Historic Hudson Homes: The Grange

Historic Hudson Homes: The Grange

This post is part of my series on Historic Hudson Homes:


I stumbled upon the Alexander Hamilton’s house completely by accident. I met a couple of friends from out of town, and in the process of exploring the Upper West Side we came upon it.

The discovery that one of the Founding Fathers’ houses was here, in Harlem, was astounding. The humble wooden house could hardly look more out of place nowadays. Set amidst the landscape of glass, steel, and concrete, the Federal style building looks as if it has been plopped down from another age. And in a way it was. The house has been moved from its original location not once, but twice.

When Hamilton had the house built, in the early 1800s, he was already in the twilight of his career. He had finished his epochal tenure as the Secretary of the Treasury—during which he constructed the nation’s financial system from the ground up—and had been reduced by a series of quarrels and scandals to an ordinary private citizen. To name just two watersheds in his life, he was publically exposed (and exposed himself) as an adulterer, and he also openly quarelled with John Adams, the presidential candidate of his political party, the Federalists. He was a brilliant statesman but a poor politician.

After this semi-voluntary retirement from the life of politics, Hamilton worked as a high-profile lawyer in New York City. Brilliant in everything he did, his career in law was no exception. To escape from the bustle of the city, Hamilton hired John McComb Jr.—the architect who designed NYC’s majestic City Hall, among other things—to build a rustic retreat for himself and his large family (he had eight children). At the time, Harlem was of course nothing like the city it is today. The area was still mostly farms and undeveloped woodland, an ideal spot to build a country house. 

Hamilton did not have much time to enjoy his little paradise, however. Just two years after it was completed in 1802, Hamilton was killed in a duel with Vice-President Aaron Burr—another high-profile NYC lawyer, and a long-time rival of Hamilton’s. The property stayed in the family for some decades hence, occupied by his long-surviving wife Elizabeth and their children. But eventually it was sold and, by the late 1800s, it was in foreclosure and doomed to destruction. The building only survived because of the intervention of the St. Luke’s Episcopal Church, which bought the house and had it relocated, to conform with the Manhattan street grid.

This purchase was not for purely disinterested historical reasons, however. The church modified the house so that it could be used for services—a purpose which it served for many years. Eventually a larger church building was constructed, enclosing the old home. Then, in the 1920s, a historical preservation society intervened, buying the property and partially restoring some of its original features and decoration. It was only in the 1960s that it was designated a National Historic Landmark. But it remained hemmed in by the many tall buildings that sprung up around it.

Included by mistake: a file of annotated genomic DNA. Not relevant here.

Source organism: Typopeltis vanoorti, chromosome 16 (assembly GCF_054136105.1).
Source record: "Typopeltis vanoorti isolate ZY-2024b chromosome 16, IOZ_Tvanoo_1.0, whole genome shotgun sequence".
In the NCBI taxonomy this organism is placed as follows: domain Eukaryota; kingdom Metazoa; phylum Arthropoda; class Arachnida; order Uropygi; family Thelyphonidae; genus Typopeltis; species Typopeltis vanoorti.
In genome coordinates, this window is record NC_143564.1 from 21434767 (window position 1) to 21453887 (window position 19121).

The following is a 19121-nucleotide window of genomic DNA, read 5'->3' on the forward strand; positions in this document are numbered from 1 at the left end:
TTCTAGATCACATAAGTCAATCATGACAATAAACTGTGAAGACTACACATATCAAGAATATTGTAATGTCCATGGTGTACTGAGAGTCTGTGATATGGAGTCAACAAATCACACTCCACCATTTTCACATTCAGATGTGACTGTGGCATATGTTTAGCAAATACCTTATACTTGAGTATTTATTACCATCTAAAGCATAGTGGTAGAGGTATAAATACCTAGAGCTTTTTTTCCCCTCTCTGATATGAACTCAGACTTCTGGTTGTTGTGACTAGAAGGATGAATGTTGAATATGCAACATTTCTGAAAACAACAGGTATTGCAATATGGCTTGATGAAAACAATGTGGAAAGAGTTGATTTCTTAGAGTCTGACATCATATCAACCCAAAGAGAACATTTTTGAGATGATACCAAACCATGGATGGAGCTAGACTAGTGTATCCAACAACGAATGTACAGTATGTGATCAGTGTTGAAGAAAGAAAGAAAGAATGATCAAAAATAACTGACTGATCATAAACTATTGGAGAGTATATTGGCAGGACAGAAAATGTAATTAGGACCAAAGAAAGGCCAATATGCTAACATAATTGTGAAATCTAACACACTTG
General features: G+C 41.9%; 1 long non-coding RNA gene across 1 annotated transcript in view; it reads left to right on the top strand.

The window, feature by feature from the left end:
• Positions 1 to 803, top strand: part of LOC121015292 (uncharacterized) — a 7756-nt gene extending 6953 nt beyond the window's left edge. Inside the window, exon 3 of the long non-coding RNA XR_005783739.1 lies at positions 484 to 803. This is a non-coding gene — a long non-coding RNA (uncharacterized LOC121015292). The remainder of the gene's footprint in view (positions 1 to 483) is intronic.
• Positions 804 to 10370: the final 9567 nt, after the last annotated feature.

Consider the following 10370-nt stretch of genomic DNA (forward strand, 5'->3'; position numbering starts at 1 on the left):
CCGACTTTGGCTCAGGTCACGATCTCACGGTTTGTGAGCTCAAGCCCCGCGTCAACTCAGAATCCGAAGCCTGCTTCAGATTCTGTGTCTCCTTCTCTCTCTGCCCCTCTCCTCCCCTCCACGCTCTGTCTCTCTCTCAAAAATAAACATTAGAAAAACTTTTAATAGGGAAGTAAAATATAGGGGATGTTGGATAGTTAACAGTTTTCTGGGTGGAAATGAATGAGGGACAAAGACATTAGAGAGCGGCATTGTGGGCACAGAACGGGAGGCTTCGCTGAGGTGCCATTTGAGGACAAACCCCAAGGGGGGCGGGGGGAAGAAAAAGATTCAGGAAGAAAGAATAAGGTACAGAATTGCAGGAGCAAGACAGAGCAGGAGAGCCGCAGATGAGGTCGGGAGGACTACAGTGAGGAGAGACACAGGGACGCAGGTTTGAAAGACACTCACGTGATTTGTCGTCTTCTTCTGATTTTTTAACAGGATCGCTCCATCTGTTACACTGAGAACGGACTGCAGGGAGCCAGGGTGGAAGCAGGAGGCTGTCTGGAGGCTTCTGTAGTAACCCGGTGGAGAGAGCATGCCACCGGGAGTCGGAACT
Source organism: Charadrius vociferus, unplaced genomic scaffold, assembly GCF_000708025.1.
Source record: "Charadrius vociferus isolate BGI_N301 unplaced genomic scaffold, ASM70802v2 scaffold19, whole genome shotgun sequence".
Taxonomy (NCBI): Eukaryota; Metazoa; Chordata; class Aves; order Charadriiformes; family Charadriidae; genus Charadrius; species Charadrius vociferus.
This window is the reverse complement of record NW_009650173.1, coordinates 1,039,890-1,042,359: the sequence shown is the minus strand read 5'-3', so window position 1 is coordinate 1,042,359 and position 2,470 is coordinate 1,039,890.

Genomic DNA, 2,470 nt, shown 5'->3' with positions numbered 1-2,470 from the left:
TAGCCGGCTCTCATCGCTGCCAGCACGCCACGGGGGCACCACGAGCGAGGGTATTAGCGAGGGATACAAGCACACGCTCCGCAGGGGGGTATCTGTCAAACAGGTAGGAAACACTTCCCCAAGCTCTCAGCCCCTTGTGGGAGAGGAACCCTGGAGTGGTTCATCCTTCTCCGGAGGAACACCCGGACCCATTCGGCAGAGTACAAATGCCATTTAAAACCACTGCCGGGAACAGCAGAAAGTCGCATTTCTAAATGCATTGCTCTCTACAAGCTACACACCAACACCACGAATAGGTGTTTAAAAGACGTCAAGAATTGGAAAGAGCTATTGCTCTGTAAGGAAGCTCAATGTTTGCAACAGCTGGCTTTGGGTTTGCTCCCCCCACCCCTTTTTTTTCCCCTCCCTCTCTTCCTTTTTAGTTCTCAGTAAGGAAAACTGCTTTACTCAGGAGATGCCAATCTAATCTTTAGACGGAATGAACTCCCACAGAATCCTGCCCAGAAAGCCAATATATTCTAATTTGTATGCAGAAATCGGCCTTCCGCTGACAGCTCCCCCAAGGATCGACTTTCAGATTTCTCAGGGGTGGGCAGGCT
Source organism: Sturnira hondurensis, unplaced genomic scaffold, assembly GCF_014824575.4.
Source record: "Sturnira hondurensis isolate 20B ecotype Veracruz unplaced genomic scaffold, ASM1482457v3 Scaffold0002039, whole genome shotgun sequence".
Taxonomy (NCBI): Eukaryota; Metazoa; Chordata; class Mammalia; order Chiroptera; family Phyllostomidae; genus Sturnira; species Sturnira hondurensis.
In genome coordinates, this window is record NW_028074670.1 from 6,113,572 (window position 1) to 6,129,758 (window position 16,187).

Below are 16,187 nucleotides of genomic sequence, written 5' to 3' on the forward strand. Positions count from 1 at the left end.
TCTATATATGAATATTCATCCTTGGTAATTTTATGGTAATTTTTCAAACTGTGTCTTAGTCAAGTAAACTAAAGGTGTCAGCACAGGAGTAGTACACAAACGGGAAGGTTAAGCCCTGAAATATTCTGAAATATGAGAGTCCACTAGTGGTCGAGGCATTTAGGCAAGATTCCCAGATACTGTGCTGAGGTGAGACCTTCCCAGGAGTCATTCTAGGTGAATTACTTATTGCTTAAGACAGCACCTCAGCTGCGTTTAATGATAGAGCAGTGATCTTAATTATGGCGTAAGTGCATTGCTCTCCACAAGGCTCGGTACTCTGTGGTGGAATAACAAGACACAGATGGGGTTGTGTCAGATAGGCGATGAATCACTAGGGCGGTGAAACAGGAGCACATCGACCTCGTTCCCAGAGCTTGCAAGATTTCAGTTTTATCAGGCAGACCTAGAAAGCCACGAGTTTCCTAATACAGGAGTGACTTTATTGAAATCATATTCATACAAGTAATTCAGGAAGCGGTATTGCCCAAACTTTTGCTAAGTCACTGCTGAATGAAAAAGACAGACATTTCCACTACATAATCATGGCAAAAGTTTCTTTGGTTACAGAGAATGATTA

Finally, in 2006, the house was moved to a more open location, in St. Nicholas Park, which was still within Hamilton’s original property. The move was a minor feat of technical achievement, gently cradling the entire structure and shifting it, inch by inch, to its new home. Now it stands in a relatively open space, near a few churches, some brownstown apartments, a playground, a taxi service, and a funeral home. And this curious conjunction of the historical, the mundane, the holy, the profitable, and everything else, is what New York City is all about. 

For anyone who has visited Jefferson’s Monticello or Washington’s Mount Vernon, Hamilton’s little home may be something of a let down. Hamilton was never greatly wealthy in life; he owned no slaves—indeed, was part of the Abolition Society—and, though addicted to work, was scrupulously honest in his personal finances. In any case, much of the house’s original furnishings and character were lost in its two moves and its many renovations.

The visitor enters on the ground floor, what used to be the basement. There is a small gift shop near the entrance, with books by and about Hamilton. The rest of the space is a miniature museum. There is a time-lapse video of the epochal re-location of the house, and a short documentary that plays on a loop, giving an overview of Hamilton’s life. His accomplishments are also displayed in a series of informational panels and timelines. My favorite object on display was a mourning scarf—a scarf made and sold on the occasion of his untimely death, for people to honor his life. Amusingly, the scarf gives an incorrect account of Hamilton’s background, saying that he was “descended by his father of respectable Scottish ancestry, by his mother was reputably connected to New York.”